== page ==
It might seem like an easy topic to write about but it’s actually quite difficult because, for me, inspiration is a feeling more than observation. I can feel it descend over me like a second skin, my breathing changes, colours change, there is a sweet feeling in my chest, a lightness. It can come during a walk on the moor, the downs, or just while ‘noodling’ on an instrument (noodling is literally just playing and singing nonsense until some hook, or phrase, catches your attention). Only rarely have I sat down specifically to write a particular song. I did this with Isis Unveiled, Only Human, Immrama, and a couple of others, when some outside stimuli has inspired me, but on the whole they seem to just appear.

The feeling is pure magic, like tapping into a flow of power from some Otherworld, but I also know that I’ve only got it for a limited time. If I don’t sit and write the entire song in one sitting, it’s so difficult to come back to at another time and try to get back into that flow. A song that I lost the feeling halfway through was The Cauldron Born. That song originally had a completely different set of lyrics, but it didn’t get finished. When I came back to it, they had gone, and I couldn’t finish it. I sat with the tune for many hours just playing the melody, opening up to see what would come through, and nothing did. I had the tune for 2 years before the lyrics finally arrived. I had finished recording 8 of the 10 songs on The Cauldron Born album, and only then did the lyrics arrive, and with them the title of the CD!

So what is my process? I make sure I have a clear space of time. I pick up an instrument (it’s not important which one, just the one I’m called to that day). I have one book in which all of my songs have been written for the past 7 years, so I get that book, and a pen. I open to a clean page, and write the alphabet across the top line. Then I close my eyes, find my centre, and open up, and just begin to play – never something I’ve already written, if I do that I’ll lose the feeling, it has to be new. It’s like an old vinyl record I guess – I put the needle on, and at first it just stays there, but if I’m lucky, it’ll slip into the groove, and a song will begin to play.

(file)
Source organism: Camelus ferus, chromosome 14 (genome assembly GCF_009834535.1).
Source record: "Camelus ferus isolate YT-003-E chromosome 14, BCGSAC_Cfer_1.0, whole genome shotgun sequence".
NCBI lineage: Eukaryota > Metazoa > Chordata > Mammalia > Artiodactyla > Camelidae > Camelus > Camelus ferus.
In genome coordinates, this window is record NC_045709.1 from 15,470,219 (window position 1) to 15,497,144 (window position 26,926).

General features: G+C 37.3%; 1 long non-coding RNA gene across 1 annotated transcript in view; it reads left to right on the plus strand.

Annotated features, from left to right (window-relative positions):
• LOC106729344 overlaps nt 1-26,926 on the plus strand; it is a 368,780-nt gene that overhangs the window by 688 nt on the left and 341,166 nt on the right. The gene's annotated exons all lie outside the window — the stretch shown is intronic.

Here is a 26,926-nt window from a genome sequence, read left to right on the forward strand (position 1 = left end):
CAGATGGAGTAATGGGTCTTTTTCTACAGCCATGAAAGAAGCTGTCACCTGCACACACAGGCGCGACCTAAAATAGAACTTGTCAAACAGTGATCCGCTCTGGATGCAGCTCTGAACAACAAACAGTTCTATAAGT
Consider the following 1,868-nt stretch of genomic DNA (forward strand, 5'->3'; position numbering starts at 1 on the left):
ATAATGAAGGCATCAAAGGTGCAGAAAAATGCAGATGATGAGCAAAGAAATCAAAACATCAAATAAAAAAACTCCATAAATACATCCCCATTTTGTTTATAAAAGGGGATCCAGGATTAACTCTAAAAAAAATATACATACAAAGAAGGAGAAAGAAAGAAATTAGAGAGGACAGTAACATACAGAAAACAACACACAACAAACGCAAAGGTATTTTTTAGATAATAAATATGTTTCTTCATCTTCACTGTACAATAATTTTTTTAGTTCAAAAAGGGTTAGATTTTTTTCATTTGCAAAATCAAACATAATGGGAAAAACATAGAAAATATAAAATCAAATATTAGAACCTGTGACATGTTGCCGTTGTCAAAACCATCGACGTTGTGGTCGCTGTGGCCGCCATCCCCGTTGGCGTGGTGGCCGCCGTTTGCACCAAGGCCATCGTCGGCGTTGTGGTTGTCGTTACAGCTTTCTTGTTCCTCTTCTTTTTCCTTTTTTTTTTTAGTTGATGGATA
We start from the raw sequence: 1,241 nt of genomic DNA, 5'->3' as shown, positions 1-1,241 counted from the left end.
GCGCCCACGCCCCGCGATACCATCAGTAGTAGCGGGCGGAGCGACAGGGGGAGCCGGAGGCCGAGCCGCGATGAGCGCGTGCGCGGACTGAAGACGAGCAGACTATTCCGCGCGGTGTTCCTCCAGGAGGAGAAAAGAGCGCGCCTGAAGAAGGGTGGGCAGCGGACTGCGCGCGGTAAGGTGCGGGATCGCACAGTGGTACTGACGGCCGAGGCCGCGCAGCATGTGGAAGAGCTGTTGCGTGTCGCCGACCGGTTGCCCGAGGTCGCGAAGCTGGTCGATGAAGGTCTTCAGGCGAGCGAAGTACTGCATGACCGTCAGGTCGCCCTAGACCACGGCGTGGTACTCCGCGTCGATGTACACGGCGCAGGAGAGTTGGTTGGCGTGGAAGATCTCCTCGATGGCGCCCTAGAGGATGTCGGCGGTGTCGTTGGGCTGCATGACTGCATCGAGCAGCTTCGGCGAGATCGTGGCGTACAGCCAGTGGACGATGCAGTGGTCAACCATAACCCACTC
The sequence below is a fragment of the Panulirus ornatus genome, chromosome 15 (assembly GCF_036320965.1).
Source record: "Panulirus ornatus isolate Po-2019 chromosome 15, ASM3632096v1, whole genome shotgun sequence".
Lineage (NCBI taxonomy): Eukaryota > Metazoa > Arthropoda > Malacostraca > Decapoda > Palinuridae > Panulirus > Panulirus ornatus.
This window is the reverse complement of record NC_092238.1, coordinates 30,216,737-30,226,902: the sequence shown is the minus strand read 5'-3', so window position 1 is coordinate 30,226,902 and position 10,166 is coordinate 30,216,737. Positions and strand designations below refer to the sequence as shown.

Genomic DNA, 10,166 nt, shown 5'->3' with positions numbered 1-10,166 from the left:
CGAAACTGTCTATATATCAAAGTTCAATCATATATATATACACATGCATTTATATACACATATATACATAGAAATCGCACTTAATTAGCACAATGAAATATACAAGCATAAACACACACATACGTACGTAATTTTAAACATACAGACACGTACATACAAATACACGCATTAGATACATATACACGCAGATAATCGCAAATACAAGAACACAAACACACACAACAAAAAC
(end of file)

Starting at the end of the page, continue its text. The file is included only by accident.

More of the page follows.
At this time I have no idea what I’m going to write about, but I’ll sometimes just get an opening line, so I write it down. I might get two, and then the alphabet across the top does it’s job. I look at the word I need to rhyme with at the end of the phrase and, using the alphabet, I say the sound until I find a good rhyme. This will often create the next line. There is a lot of fiddling about with words and lines as the song develops, and during this time something will hopefully click and I’ll see what the song wants to say, what it’s about. Once this happens the ‘aha!’ moment then points me towards the finishing direction of the song.

An important thing to remember is not to over analyse while you’re writing the song. Just get it down on paper in some form. The creative process engages the right side of the brain, the analysis engages the left. If I swap from one to the other I know I will lose the connection, and the song will literally die on the page. So I tend to write the whole song, including some dodgy lines, then once it’s all there, only then go back to re-write some of the lines I’m not entirely happy with.

So I hope you found that interesting! More thoughts on inspiration to come.